Getting Personal is an email Q&A with a local personality. Here, a chat with Lori Stewart, founder of Toys for Troops. Getting Personal appears first in print, on Sundays. In the Dec. 18 newspaper, we'll have a chat with Jan Chandler, owner of Heartland Gallery.
Explain in one sentence what it is you do.
Having worked at my current job for three days on a holiday week, I'm still learning that myself. Outside of my job at the university, I am the president and founder of Toys for Troops. That's two sentences.
What time do you typically get up? What do you do the first hour of the morning?
At 6:30 in the morning, if I lock the cat out. My first hour consists of coffee, a shower and getting ready for work, with some dillydallying thrown in for good measure.
What did you have for lunch today? Where? With whom?
I'm answering these questions on Sunday. Sunday is late-morning, big-breakfast day, eliminating all desire for lunch. I had ham, eggs and toast at 10 a.m. with my boyfriend and breakfast chef, Clint.
Best high school memory.
This one's difficult for me because I always kind of maintained that I was 42 years old when I was 17. I had a job after school and didn't do a lot of high school things. Still, pressed to come up with something, it was probably winning a Hallmark from the Scholastic Art contest in my senior year. There were only five granted in the state. I discovered I'd won when I saw a photo of my drawing on the front page of The News-Gazette.
Tell me about your favorite pair of shoes.
My least favorite pair of shoes is probably a better story: a pair of platform shoes I bought last spring that I simply could not walk in. They twisted on my ankle, and I fell down twice in one evening at the Artists Against AIDS opening night. If falling down wasn't bad enough, I was even more mortified when someone asked if they could call me a cab. I got my money back on those stupid shoes. But that wasn't the question, was it? OK, I'm still grieving over a pair of Candies brand blue suede hiking boots that I had back in the early 1990s. They were comfy and functional and oh so cute. I walked the soles off of them when I had a one-month job working in cornfields in Molokai one year. So sad.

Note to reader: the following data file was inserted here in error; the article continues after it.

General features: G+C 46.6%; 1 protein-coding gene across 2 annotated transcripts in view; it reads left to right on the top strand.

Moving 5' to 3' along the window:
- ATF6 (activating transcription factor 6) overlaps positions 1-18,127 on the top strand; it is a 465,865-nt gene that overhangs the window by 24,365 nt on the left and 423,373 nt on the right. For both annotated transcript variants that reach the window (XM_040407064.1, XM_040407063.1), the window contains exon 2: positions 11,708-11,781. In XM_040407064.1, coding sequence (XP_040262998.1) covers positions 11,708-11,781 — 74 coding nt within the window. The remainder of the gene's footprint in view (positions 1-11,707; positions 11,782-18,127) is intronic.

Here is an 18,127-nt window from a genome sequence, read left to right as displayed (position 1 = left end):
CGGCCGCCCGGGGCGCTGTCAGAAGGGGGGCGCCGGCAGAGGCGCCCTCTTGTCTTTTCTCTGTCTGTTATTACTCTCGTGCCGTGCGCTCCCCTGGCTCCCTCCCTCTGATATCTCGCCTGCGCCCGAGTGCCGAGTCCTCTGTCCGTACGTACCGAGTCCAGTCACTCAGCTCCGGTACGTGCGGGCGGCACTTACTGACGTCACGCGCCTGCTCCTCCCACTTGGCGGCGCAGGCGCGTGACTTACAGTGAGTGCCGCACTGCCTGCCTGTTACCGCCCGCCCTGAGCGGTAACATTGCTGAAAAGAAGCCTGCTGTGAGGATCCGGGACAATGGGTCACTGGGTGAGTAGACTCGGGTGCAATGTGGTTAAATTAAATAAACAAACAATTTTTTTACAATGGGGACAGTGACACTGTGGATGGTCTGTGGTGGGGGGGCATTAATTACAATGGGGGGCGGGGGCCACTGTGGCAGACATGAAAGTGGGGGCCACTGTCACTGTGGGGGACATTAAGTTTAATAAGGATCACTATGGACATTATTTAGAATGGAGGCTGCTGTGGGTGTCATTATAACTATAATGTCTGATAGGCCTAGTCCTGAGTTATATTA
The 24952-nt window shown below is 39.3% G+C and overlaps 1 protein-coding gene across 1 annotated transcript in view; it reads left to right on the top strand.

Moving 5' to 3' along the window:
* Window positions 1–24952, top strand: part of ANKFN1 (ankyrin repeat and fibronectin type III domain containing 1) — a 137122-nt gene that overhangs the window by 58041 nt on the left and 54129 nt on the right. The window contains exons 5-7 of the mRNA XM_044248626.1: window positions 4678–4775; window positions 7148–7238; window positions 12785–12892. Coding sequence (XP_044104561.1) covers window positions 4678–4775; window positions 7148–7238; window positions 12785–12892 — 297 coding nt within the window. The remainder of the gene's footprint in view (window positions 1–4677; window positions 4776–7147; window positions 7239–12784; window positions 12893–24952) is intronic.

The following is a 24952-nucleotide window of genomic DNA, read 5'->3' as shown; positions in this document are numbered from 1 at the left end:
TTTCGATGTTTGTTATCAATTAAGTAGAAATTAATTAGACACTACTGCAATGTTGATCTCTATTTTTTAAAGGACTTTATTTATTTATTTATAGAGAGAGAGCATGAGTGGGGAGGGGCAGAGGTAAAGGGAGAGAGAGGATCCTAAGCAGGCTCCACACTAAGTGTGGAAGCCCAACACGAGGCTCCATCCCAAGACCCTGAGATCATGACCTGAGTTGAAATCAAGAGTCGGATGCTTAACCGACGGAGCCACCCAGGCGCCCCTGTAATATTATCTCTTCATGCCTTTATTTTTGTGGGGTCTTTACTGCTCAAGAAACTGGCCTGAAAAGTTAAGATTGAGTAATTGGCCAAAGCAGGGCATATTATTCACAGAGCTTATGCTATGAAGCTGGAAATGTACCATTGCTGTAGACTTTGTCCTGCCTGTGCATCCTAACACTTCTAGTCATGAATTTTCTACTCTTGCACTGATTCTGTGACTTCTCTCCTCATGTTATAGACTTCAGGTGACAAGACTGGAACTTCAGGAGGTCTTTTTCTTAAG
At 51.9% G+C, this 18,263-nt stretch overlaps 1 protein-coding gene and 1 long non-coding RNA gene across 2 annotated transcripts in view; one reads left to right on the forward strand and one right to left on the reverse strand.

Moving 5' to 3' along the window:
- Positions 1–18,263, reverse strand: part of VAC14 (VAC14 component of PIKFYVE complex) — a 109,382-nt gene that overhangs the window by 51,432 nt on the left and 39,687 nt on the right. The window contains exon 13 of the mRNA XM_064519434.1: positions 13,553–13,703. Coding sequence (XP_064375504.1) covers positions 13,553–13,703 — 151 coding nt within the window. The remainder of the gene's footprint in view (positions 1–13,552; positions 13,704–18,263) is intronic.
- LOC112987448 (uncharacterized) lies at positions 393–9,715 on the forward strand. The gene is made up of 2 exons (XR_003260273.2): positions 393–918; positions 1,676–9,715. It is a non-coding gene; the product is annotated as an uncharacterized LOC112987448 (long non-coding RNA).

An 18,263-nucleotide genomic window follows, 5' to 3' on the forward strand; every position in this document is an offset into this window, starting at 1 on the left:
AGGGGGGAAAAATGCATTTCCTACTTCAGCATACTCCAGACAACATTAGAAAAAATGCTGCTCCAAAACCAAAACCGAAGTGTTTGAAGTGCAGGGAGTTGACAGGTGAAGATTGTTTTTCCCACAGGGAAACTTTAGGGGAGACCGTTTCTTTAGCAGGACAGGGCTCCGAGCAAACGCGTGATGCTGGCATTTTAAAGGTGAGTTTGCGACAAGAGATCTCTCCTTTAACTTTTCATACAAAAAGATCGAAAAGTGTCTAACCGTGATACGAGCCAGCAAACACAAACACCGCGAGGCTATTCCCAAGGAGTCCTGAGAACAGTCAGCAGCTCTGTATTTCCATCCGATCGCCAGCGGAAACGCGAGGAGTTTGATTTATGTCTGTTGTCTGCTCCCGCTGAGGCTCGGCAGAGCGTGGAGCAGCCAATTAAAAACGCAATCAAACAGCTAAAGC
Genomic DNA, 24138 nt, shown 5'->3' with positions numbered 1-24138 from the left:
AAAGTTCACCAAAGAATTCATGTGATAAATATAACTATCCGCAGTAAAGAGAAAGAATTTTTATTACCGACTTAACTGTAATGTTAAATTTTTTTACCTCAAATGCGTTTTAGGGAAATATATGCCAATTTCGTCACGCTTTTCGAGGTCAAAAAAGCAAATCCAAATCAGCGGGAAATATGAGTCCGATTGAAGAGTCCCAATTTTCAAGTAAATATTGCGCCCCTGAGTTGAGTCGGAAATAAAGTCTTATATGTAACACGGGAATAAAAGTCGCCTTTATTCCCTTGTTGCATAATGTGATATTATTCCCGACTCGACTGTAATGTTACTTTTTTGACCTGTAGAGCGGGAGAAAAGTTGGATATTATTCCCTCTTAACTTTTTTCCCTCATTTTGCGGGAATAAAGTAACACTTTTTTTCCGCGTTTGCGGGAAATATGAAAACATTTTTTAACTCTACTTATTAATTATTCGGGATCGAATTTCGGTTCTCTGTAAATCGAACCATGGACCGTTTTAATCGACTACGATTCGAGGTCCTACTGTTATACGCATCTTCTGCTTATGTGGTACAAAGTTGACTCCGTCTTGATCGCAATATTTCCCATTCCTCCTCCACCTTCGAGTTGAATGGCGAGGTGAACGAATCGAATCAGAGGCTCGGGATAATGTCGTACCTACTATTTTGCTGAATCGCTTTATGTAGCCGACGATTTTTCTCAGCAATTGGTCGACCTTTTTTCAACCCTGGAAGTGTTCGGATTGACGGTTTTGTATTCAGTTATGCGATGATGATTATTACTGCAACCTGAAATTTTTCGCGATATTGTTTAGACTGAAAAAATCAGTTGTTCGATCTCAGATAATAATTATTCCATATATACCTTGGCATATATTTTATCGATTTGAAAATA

What does a perfect Sunday afternoon include?
Assuming the Sunday evening steaks are already soaking in marinade and the temperature is perfect, a good book, a chaise lounge on the deck and the trees alive with hummingbirds.
Was there one book you read as a child that you still cherish? Own? Read?
There were so many that I read over and over. One comes to mind, I guess: Our family was in a terrible accident when I was in fourth grade. We escaped with minor injuries, and when we later gathered at Twin City Radiator to view the wreckage, I made my dad crawl into the crushed truck and retrieve my copy of "Charlotte's Web."
Where on earth are you dying to go? Why?
I want to go to any bazaar in India; I want to be enveloped in bowls of spices and tables of silk. Why? I have a beautiful friend, Rani, who lives in India. She's wrapped me in a sari and taught me to cook, and to laugh for therapy. She has visited my world; I have not yet visited hers.
Tell me about your favorite pet.
Has to be my current little girl, Minx. She's a midnight black kitty that took up residence in my mom's driveway five years ago. I swore up and down that I wasn't taking that cat. But when the first snow fell, I found myself gathering her up and bringing her home. I'm not a crazy cat lady, but I swear to God, she can say "mama."
Have you discovered that you are becoming like one of your parents? Which one and how?